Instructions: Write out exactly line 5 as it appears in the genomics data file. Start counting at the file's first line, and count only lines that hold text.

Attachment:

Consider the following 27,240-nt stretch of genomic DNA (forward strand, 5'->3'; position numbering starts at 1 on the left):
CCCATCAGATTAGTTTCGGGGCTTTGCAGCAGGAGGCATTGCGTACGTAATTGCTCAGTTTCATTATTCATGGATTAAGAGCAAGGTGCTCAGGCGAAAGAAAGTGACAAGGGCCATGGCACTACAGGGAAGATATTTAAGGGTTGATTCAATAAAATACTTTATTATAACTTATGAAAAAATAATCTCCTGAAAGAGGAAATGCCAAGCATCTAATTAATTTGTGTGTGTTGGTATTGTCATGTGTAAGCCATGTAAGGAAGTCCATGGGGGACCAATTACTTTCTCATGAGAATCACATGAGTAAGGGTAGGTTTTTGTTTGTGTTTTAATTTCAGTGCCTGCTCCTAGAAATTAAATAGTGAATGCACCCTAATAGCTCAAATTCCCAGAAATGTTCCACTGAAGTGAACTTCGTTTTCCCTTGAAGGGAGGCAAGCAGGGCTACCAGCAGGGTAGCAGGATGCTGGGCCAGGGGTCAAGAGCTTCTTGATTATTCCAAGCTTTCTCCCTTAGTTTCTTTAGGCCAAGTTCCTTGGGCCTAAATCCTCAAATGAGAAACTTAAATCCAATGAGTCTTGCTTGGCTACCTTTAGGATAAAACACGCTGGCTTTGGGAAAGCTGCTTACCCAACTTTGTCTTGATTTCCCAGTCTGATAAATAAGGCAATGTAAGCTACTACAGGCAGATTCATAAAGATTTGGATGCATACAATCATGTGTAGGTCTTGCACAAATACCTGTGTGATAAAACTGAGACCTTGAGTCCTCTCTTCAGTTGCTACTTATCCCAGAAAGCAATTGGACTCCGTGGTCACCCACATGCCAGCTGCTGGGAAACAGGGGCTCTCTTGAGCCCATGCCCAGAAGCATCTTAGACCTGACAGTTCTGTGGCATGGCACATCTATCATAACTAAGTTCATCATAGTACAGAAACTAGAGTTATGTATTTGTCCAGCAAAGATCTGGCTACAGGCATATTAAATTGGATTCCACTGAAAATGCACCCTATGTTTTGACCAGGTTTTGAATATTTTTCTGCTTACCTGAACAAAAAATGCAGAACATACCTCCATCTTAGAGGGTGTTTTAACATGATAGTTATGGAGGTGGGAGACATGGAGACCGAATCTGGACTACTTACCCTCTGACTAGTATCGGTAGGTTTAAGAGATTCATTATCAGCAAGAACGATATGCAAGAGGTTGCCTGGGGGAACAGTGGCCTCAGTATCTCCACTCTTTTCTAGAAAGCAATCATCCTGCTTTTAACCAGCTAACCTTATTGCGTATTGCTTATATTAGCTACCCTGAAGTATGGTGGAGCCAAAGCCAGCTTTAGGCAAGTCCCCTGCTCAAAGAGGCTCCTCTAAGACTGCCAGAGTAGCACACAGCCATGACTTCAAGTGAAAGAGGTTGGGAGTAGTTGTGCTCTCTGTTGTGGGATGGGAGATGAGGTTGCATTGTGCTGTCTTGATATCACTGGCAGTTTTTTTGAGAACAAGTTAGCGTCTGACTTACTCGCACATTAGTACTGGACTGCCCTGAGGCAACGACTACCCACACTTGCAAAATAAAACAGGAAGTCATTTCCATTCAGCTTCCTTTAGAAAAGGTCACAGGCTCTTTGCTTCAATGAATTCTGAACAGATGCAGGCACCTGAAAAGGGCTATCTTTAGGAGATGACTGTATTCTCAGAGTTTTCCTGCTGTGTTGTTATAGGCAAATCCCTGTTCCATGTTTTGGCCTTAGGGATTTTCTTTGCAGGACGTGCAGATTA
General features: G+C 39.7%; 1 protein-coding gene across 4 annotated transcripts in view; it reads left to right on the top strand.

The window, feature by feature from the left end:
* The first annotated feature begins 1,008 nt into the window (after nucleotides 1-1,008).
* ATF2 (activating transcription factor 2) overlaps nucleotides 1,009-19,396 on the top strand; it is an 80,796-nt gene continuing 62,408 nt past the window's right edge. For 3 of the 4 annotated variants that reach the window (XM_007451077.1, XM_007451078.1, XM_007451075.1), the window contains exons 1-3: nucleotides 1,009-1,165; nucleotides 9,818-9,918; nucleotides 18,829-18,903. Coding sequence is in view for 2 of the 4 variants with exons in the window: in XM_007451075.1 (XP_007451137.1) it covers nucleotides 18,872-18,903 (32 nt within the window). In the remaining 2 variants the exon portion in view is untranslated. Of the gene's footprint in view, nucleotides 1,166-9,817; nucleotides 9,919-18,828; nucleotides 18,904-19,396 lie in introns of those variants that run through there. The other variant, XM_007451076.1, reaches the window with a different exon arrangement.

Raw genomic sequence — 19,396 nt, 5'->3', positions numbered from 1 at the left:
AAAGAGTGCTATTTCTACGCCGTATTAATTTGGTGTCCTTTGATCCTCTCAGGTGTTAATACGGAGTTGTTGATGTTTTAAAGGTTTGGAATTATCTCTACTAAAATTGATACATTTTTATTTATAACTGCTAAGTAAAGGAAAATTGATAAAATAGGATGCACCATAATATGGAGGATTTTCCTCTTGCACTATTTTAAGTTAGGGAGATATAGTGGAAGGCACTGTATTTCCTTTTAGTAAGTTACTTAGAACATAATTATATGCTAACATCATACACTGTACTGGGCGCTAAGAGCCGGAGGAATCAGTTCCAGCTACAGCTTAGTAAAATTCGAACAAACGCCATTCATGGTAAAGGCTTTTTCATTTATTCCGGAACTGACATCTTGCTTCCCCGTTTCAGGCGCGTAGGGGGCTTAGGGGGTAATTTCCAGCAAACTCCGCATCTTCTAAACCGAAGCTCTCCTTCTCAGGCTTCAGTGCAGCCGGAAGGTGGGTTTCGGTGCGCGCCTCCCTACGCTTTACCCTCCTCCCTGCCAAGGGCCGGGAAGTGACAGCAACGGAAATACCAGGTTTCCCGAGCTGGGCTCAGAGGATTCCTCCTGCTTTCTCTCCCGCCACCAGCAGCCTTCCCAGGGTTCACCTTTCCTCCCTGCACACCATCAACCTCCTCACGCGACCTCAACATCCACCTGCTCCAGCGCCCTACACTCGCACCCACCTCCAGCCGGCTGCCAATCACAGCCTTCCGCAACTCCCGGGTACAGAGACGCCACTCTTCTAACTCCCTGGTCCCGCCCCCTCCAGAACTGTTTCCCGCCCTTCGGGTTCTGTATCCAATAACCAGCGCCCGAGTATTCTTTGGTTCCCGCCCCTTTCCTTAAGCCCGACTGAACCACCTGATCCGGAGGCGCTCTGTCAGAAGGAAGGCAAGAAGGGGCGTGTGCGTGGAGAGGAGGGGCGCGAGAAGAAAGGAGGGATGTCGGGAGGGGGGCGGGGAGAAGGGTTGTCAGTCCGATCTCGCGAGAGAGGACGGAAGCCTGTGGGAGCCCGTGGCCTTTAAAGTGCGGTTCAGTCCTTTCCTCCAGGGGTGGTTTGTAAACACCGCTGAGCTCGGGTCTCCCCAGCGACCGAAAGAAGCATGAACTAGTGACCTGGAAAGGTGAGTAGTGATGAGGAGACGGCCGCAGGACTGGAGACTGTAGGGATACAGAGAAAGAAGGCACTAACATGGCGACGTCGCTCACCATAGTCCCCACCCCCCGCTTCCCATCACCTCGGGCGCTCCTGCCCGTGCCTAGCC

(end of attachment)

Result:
* The first annotated feature begins 1,008 nt into the window (after nucleotides 1-1,008).